Tuesday, February 23, 2016

Dad had balls, real (golf) balls

I remember just a few things about the 2002 Golf Magazine story I did about the man with the world’s largest golf ball collection.
I remember he had more than 36,000 golf balls from around the globe. I remember he lived in York, Pennsylvania. And I remember my Dad being eager to learn the collector’s secrets.
I told him nothing. 
That’s because what I most remember most about the man with the world’s largest golf ball collection was what his wife said to me.

“I just pray to God I die before he does,” she said with the utmost sincerity.
The golf ball collection nearly consumed their entire house. She had no idea how she was going to dispose of the enormous collection without it swamping her remaining years.
I told her she ought to think about becoming an avid golfer.
Not a good golfer, mind you. Just an avid one, one who played a lot and sprayed golf balls all over creation.
Like me!
I thought of that forlorn woman Sunday when I was going through Dad’s old golf ball collection.
He died in 2004, but his collection of more than 500 logo balls from all over North America remained in his room with about 100 of the most prestigious ones on a custom made display.
There’d been no need to dispose of it, but now we’re making plans to move my Mom out of there so I’m going through all the stuff that was too meager to sell, but too substantial to dump.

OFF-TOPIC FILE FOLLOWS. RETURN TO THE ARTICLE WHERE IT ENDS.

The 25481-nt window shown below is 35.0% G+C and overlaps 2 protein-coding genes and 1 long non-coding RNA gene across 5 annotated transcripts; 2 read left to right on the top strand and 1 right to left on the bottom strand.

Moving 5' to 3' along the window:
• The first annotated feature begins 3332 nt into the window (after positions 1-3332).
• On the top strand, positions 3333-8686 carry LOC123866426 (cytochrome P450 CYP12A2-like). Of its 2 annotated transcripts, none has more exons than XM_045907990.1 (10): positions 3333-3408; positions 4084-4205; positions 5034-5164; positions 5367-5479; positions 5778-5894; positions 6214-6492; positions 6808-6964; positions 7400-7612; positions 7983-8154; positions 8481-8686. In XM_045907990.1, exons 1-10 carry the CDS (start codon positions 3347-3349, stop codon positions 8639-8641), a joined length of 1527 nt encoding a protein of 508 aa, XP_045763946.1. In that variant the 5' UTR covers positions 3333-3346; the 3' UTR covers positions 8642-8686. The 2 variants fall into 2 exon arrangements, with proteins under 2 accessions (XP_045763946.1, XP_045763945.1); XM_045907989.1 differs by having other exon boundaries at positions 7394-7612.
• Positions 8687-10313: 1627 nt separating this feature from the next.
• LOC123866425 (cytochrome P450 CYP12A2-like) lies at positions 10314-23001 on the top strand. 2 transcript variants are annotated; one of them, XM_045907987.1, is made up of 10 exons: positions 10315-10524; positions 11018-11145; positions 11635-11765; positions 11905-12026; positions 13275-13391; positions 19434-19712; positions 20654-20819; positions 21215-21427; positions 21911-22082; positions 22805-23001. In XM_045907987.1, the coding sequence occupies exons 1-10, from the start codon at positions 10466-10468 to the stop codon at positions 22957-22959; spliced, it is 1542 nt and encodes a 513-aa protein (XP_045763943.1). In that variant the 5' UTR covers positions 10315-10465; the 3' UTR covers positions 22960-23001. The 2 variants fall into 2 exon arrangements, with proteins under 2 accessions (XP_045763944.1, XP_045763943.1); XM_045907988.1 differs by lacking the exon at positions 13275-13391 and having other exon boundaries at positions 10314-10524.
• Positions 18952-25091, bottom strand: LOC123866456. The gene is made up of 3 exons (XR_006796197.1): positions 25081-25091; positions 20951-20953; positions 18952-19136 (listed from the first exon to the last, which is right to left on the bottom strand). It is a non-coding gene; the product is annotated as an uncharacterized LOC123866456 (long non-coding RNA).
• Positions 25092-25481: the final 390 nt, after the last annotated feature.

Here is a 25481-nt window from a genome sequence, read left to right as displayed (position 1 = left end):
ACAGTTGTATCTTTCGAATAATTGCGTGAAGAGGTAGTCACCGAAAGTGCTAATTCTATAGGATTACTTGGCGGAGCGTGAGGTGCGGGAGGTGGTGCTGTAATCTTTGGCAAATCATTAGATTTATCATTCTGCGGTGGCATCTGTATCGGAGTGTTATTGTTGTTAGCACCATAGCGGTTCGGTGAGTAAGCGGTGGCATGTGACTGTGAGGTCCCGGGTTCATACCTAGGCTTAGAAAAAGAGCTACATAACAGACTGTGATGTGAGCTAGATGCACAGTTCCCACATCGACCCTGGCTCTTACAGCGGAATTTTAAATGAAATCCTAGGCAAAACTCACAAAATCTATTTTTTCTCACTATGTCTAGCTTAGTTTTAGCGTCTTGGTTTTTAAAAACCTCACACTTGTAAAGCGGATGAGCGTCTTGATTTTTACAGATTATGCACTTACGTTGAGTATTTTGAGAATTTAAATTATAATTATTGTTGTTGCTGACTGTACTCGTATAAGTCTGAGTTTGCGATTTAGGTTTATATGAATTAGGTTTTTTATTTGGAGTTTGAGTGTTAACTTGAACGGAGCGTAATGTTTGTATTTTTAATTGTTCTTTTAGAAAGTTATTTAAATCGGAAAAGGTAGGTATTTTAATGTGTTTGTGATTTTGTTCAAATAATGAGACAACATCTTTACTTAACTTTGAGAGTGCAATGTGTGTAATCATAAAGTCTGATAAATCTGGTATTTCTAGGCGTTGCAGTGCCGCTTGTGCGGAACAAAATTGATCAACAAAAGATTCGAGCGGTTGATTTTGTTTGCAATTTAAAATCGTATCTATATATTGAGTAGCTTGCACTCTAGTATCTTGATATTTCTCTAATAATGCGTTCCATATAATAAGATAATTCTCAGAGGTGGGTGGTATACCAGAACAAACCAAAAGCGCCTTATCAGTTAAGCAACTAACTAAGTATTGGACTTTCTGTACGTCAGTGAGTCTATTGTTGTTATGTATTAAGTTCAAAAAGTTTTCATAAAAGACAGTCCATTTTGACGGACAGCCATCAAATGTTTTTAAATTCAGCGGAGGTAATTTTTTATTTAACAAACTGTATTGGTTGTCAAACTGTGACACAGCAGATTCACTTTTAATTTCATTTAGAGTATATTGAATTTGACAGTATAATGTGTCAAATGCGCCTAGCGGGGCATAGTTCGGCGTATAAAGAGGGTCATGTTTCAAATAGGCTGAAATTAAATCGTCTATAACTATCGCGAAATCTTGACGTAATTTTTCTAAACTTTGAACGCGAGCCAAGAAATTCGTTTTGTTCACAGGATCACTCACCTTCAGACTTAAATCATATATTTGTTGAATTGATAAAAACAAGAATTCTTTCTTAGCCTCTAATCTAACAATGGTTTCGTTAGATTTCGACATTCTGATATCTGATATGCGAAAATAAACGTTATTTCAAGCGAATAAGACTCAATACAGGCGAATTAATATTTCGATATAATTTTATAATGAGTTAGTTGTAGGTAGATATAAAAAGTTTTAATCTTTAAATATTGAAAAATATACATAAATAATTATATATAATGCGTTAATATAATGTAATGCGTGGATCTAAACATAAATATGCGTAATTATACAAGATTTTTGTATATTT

They’re something odd to every one else about any kind of collection.
As a former National Enquirer reporter, I’ve probably seen more than most.
I’ve written stories about people who collected colossal numbers of ashtrays, snow globes, matchbooks, shrunken heads, coins, stamps, guitar picks, Pez dispensers, lunch boxes, locks of celebrity hair, lighters, neckties — you name it.
Beer cans?
I did a story about a Houston guy who built an entire house of old beer cans he’d drunk himself.
It was a big house and he was a very big guy.
I used to have a lot of vinyl record albums, but those were replaced by CDs and now digital. I have 8,709 songs from 949 albums but thanks to soulless miniaturization they’re contained on a device no bigger than a deck of cards.
Songs are now marketed in a way that one of the things that matters most to me — music — will be easily disposed of by another — my surviving children.
It’s different with books, which I doubt I’ll ever read digitally. I have about 300 books at home. I’d have more — I love books — but I can’t let the collection sprawl beyond the family basement room. 
Dad never said what he wanted me to do with all his golf balls he’d bequeath.
I’d gone to Mom’s on Sunday to clean up crap and got diverted by golf memories. Besides all those balls, there were also a lot of photo albums from Myrtle Beach golf trips with Dad and all our buddies.
So many pictures reminding me of so many good times.
Those I’m keeping.
What will I do with all the balls that once meant so much to the Old Man?
I’ll pollute the planet.
I’ll one-by-one scatter them in lakes, streams, woods and other once-pristine eco-systems that have become area golf courses.
Yes, I’ll golf ‘em till they’re all gone.
I could lose a ball for each hole for the next 27 consecutive rounds — it’s entirely possible — and still have some left over until I had to play more carefully.
Fat chance of that ever happening.
When it comes to golf balls, I’ll always be more hitter than hoarder.
And that’s they way it’s always going to be.
I know of a nearby big box sporting goods store that’ll never run out.
Yes, I can always find balls at Dick’s.

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